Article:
The best increase in accessibility to education in decades was online education. Online courses have been fairly traditional college courses offered for credit directly by universities which eliminated distance barriers to college enrollment.
Massive Open Online Courses or MOOC's take online education to a new level offering the opportunity to learn to a much wider office accross institutions.
MOOC's operate off of platforms like Coursera, edX and Udacity. Each platform makes it possible for multiple universities such as the Penn State University and the University of Tokyo to offer classes to a wider audience. In addition to universities, other institutions that offer training have begun to offer training through MOOC's.
Coursera's website, www.coursera.com, boasts a student community of 27 million who are enrolled in classes taught in 5 languages at 33 universities accross four continents.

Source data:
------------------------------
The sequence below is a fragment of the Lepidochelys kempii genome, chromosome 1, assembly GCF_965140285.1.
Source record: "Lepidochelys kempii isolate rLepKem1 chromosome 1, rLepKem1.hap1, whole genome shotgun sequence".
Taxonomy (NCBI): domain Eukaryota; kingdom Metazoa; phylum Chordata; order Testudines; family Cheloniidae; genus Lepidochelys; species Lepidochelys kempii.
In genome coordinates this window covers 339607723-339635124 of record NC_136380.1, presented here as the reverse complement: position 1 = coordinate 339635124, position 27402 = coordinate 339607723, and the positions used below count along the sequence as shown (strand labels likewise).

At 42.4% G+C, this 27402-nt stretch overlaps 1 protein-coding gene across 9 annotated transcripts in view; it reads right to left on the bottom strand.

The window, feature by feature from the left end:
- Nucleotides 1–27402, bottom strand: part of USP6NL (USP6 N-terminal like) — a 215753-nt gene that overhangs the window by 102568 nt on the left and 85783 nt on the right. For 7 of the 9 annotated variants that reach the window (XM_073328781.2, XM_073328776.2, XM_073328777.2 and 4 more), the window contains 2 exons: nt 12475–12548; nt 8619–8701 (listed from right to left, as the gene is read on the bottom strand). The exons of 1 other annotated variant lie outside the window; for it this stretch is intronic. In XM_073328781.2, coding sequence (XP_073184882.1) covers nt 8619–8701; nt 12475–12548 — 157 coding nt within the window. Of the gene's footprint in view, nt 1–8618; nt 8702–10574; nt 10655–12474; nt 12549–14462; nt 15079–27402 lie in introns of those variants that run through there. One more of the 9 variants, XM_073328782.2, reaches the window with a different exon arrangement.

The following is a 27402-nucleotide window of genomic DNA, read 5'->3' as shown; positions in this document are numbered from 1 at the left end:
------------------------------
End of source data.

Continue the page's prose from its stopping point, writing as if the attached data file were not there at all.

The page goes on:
In the beginning, MOOC's were non-credit. Now the American Council on Education or ACE is evaluating MOOC's for college credit. What this means to high school students is that as MOOC's are evaluated, a much larger number of freshmen will save room, board and travel costs and get a top notch education at home. Further, MOOC's will change limitations in college admissions imposed by the number of seats in classrooms or the number of rooms in dormitories. Duke Provost Peter Lange is quoted on the Coursera website as seeing MOOC's extend Duke's educational reach to students who would not otherwise have had access to their faculty.